“To help companies plan future exploration programmes we also want provide an early view of future licensing rounds. In 2016, the 29th Offshore Licensing Round will primarily target under-explored frontier blocks, reducing the impact on operators’ near-term capex and leveraging the data from the ongoing seismic campaign.
“In 2017, the 30th Offshore Licensing Round will focus on mature parts of the basin, supporting our strategy to extend asset life and maximise economic recovery. It will enable open acreage, fallow licenses, ‘discovered undeveloped pools’, and other 2016 relinquishments to be evaluated and consolidated into hub opportunities.”
“Our plans are not yet fixed and are subject to approval and completion of strategic environmental assessment process. We look forward to getting feedback from the industry at Offshore Europe.”
Despite the detailed report outlining how the OGA would leverage all it could from the North Sea, Samuel stressed the solution didn’t rest with the OGA alone.
He said: “Our Call to Action report in February 2015 identified clear actions for the OGA and for industry and has helped to focus these collective efforts on the most urgent priorities.
“The OGA is serving as a catalyst for change but we don’t have all the answers. I always say that we ALL need to lead the change and inspire a new generation of oil and gas professionals with the vision and expertise to create a positive, long-term future.”
“Six months on, our latest report describes what we’ve done to establish the OGA as an independent regulator, the new regulatory powers included in the Energy Bill and how the MER UK Strategy will shape the future operating environment on the UKCS. It provides an update on the actions identified in our original report, highlights some of the positive work that has since been done and underlines our expectations of industry. Continued cooperation and collaboration from industry, government and the OGA is vital.”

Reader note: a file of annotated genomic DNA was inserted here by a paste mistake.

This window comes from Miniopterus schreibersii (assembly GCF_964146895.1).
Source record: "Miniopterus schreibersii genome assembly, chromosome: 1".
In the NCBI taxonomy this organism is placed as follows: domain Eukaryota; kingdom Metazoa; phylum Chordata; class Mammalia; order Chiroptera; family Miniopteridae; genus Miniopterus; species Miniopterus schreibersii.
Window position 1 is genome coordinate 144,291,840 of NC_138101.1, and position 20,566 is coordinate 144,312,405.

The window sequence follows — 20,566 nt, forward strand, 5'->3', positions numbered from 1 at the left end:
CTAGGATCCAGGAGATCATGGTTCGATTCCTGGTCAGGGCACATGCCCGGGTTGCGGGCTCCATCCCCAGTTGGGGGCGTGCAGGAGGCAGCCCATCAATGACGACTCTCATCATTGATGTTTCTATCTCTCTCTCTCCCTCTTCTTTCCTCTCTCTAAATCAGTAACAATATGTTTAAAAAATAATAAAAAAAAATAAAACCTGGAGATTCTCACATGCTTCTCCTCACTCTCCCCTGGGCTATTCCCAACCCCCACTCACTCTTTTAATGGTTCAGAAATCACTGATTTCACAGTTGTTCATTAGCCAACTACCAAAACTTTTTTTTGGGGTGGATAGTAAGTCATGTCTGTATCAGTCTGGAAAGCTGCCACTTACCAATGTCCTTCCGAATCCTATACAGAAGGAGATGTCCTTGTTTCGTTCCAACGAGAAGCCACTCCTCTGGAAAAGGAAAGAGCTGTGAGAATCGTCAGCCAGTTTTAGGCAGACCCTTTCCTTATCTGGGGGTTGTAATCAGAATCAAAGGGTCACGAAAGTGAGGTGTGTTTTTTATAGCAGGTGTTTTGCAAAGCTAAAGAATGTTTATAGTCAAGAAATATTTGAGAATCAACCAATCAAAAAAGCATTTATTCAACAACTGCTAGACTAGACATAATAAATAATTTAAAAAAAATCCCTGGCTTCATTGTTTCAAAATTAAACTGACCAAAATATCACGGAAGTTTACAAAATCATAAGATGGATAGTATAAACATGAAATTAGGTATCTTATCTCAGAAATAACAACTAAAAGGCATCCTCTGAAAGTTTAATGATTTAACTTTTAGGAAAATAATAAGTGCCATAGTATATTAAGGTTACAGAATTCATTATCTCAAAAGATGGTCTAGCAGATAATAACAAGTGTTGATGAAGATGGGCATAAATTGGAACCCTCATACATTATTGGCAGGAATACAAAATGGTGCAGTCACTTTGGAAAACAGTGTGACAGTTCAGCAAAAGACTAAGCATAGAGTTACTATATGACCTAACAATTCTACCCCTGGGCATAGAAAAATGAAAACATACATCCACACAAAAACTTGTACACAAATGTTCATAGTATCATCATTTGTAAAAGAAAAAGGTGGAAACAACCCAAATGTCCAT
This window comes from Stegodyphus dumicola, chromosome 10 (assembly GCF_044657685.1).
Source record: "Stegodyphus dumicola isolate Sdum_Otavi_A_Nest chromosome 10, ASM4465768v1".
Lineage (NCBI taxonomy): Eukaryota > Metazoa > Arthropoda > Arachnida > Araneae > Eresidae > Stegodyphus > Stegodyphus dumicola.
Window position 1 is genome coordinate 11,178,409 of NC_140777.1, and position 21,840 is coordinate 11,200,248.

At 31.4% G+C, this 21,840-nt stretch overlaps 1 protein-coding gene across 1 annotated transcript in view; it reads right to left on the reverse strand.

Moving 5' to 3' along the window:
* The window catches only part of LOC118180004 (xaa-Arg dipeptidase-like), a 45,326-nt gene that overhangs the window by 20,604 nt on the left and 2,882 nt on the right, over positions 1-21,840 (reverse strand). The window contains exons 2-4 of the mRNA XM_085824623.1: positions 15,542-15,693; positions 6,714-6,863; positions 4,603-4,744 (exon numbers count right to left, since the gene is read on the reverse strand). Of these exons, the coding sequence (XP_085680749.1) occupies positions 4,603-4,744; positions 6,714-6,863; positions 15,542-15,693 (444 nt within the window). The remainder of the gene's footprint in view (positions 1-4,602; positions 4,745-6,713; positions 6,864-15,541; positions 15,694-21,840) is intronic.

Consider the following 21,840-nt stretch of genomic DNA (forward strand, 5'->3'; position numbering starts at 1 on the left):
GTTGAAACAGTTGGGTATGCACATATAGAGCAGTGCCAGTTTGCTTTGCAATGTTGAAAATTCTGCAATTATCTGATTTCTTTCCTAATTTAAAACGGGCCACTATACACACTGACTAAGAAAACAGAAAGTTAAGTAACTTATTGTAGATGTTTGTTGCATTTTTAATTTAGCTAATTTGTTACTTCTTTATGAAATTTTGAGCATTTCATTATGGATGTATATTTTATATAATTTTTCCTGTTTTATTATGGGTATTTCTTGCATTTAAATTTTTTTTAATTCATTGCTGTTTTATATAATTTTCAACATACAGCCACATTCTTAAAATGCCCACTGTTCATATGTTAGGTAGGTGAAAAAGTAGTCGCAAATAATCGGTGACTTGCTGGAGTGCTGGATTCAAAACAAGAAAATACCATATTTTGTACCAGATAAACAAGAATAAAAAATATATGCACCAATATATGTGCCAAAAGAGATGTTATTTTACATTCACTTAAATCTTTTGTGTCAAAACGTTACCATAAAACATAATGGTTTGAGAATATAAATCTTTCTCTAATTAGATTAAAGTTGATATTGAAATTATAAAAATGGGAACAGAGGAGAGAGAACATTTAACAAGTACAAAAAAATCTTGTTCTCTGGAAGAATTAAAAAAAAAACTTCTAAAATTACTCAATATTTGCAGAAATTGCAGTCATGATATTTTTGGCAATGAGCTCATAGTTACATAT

As the international prepares to descend on the Granite City for the bi-annual Offshore Europe, the chief executive said one thing was resoundingly clear.
“The UKCS is open for business and we want to secure new investment,” he said.
“It is a world-class hydrocarbon province where significant oil and gas resources and economic value remain to be delivered.
“The £1.3billion of measures announced by HM Treasury in March demonstrate the UK Government’s commitment to create a stable fiscal regime.
“UKCS operations are served by a world-class UK supply chain and annual turnover of around £35 billion making a significant contribution to the UK’s balance of trade through exports and supporting around 375,000 high-skilled jobs. The diversity of our workforce is matched by the diversity of companies which brings innovation to the next phase of the North Sea’s development.
“I recognise the challenges ahead but the investment opportunity remains strong and I am confident that the UK Continental Shelf will be a great place to do business for decades to come.”